City of Tomorrow,” an exhibit at the Kansas City Public Library’s downtown (Central Library) branch through Sept. 1, spotlights the post-World War II urban renewal crusade.
The renewal gospel hinged on a new network of highways, and visionaries prophesied that everybody soon would be driving everywhere they went. Walkable neighborhoods? Who needs them?!!!
The visionaries hit the mark with some of their predictions, but they did not foresee the path of future visionary Henry Fortunato, whose love of walking epitomized his trailblazing life.
“Henry walked a lot,” said Nicole Emanuel, founder and artistic director of the InterUrban ArtHouse in downtown Overland Park. “If you ever saw him walking down the road, you would think to yourself, ‘What is he looking at that I’m not seeing driving down the road?’”
Fortunato, 62 years young, died Feb. 5 of lung cancer. His talents, passions and determination opened new horizons for countless beneficiaries.
A native of Wantagh, New York, Fortunato graduated from the Walsh School of Foreign Service at Georgetown University and took the helm as editor in chief of “Regardie’s” magazine, which blazed new trails in business journalism.
Fortunato continued his trailblazing ways as public affairs director of the Kansas City Public Library from 2006 to 2015. While there he earned the admiration of people such as Paul Wenske, former senior community affairs adviser for the Federal Reserve Bank of Kansas City.
Wenske said Fortunato was crucial to the success of the Kansas City Fed’s annual Money Smart Day, which is held at the Central Library. The event features educational sessions on topics such as home financing, understanding credit and avoiding financial traps.
“He was a bundle of energy,” Wenske recalled. “We used the whole library. He handled the logistics and found us classrooms, rooms for one-on-one training, audio-visual equipment. He set up refreshments. It seemed like it was fun for him; he got really excited about it. Something that challenged him excited him, and he made it work.”
Fortunato spread his energy and enthusiasm far and wide. Joanne Collins, a former Kansas City councilwoman, said he would introduce homeless individuals in the vicinity of the Central Library to the world of art. “He took the time to give them a personal tour and would integrate them into various programs. It was inclusive. It was loving. That was Henry’s mentality.”
Collins said she expressed good-natured skepticism when she learned of Fortunato’s plan to take a 500-mile walk across Kansas in 2014. He responded to her ribbing by assuring her that “Yes, Collins, I can do this.”
While pursuing a master’s degree at the University of Kansas, Fortunato partnered with the KU Memorial Union to create the KU History Project. He formed a team of graduate students, faculty reviewers, designers and web developers to produce original online content at kuhistory.com.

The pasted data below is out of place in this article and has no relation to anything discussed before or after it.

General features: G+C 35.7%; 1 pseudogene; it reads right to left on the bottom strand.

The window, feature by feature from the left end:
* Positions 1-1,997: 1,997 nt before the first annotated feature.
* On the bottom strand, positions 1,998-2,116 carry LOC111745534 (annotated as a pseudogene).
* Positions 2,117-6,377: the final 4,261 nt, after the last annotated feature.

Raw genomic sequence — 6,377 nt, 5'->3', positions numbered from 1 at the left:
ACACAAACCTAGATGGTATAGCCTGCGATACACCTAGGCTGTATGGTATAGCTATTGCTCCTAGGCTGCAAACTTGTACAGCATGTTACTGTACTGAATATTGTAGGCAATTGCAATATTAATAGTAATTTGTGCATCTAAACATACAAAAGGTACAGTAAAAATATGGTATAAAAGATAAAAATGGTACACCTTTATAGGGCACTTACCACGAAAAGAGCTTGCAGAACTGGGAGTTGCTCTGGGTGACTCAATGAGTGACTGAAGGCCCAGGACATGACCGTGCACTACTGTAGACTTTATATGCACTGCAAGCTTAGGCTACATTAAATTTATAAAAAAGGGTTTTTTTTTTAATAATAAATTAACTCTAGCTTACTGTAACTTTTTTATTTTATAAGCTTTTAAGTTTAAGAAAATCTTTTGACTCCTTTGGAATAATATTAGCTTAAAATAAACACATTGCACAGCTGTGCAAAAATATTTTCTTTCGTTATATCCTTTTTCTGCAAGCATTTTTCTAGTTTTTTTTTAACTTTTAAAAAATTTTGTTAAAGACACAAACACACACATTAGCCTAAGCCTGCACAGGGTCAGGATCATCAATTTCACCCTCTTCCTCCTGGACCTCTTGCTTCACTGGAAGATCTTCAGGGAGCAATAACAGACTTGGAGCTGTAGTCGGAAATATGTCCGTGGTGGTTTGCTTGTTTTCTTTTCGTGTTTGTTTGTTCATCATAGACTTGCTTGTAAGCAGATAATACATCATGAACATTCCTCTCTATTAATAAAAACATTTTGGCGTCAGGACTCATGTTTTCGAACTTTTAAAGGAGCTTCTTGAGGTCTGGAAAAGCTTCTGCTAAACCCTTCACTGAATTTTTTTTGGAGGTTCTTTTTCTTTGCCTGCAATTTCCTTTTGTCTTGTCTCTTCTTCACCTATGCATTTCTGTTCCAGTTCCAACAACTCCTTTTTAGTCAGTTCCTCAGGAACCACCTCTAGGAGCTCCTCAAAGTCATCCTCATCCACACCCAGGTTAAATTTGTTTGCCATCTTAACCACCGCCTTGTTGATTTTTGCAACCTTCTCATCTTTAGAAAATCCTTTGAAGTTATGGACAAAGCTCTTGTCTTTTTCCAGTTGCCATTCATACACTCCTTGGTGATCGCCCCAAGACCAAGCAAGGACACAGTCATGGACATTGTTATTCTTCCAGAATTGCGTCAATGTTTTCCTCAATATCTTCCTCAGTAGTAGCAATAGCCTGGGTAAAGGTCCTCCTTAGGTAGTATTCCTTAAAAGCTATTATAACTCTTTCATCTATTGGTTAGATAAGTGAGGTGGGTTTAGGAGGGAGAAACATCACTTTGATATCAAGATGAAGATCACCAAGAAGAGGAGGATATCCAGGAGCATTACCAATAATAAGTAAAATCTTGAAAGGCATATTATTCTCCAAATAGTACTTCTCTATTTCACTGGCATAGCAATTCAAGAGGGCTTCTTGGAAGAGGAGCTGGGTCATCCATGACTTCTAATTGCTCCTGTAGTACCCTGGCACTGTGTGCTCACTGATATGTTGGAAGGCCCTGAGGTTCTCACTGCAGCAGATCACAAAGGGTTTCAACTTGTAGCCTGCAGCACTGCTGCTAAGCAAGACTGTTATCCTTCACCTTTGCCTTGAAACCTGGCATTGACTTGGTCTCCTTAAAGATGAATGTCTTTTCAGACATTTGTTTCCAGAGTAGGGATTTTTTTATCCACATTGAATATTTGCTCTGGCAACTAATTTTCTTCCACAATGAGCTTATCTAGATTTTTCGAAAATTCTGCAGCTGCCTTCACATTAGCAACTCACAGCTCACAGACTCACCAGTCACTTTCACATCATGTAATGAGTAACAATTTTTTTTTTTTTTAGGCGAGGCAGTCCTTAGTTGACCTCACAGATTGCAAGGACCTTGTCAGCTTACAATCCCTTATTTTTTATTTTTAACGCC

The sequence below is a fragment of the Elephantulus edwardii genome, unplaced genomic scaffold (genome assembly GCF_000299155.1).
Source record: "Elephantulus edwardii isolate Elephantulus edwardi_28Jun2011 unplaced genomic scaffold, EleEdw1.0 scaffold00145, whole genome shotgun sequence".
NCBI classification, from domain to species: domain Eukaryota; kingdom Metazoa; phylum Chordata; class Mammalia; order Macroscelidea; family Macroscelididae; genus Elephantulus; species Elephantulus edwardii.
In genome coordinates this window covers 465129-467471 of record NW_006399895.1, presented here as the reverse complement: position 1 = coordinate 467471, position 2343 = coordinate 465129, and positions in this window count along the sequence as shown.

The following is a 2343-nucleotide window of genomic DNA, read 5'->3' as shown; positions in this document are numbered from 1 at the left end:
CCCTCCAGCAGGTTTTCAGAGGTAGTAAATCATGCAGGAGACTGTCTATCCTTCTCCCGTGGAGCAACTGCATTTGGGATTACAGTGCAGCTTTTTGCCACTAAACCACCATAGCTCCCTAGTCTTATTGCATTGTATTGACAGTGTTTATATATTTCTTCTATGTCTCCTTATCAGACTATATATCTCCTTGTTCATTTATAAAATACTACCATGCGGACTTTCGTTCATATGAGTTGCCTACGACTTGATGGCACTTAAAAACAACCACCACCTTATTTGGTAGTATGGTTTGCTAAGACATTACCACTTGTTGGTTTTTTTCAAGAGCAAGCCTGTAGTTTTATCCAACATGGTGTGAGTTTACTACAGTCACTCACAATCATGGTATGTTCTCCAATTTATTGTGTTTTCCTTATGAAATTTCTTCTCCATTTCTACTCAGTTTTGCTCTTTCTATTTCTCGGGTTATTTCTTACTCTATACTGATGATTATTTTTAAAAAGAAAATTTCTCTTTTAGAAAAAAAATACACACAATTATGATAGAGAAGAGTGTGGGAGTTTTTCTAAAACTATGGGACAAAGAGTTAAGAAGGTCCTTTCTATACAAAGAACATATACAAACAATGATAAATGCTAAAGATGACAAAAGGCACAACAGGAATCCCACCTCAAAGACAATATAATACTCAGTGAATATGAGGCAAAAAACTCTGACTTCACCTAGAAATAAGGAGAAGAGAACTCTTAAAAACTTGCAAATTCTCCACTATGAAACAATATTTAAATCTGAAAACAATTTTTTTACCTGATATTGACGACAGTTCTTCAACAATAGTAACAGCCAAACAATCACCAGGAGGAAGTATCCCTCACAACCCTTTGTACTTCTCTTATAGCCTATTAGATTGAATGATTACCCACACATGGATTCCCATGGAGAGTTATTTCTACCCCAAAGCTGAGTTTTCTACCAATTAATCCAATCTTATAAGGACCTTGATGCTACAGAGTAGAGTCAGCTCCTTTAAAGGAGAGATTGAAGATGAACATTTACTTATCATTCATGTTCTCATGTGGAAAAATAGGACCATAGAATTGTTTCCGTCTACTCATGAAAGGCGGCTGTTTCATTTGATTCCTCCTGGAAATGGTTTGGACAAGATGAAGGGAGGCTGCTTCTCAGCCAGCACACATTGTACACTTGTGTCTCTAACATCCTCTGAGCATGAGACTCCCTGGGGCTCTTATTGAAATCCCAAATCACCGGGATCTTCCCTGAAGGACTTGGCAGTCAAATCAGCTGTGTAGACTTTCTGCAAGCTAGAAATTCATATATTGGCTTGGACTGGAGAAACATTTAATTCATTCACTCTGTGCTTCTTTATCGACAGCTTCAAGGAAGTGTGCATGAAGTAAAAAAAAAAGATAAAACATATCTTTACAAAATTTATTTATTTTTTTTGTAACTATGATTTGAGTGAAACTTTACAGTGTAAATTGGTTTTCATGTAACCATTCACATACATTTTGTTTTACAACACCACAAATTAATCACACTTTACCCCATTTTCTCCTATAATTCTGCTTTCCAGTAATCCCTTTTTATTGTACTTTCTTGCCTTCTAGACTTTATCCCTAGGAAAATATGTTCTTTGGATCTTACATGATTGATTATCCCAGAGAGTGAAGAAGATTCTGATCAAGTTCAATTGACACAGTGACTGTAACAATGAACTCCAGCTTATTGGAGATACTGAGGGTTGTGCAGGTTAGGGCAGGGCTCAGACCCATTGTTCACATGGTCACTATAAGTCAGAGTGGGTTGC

Fortunato served as a trustee with Freedom’s Frontier National Heritage Area and as a board member of the Arts and Recreation Foundation of Overland Park. He founded Sunflower Republic LLC, through which he developed a series of panels along a 10-mile stretch of Indian Creek Trail that link the history of Johnson County to events of national and international significance.
In a June 4, 2016 news release, Fortunato said the Overland Park segment of Indian Creek Trail was “about to be transformed from a walk through Anywhere, USA into a hike through history. Focusing on the history of specific streets — how they got their names, what they looked like before suburbanization, what took place along their routes — offers an ideal spine on which to hang a host of historical vignettes in an accessible format. When completed, this collection of exhibit panels will foster a sense of place and a deeper understanding of how Overland Park and Johnson County came to be and what they are today.”
Fortunato’s Sunflower Republic LLC was housed at the InterUrban ArtHouse, which hosted his visitation gathering on Feb. 9.
“He brought a lot of professionalism to this studio,” said Angi Hejduk, InterUrban ArtHouse CEO. “He had an incredible sense of place.”
Hejduk said Fortunato’s historical research made area artists aware that they inhabited a “culturally rich” locale, and not just a “simple suburban community without much history. He brought a whole new energy and life to the ArtHouse.”
I will ponder the trails blazed by Henry Fortunato when I go on future walks and drives, and I will remember what Emanuel told me at the visitation:
“He reminded everybody by his walking how important it was to really see where you are and where you’re going and where you’ve been.”
Above: Henry Fortunato in 2017, with one of the series of Johnson County history panels he developed along Indian Creek Trail. Photo by Susan McSpadden.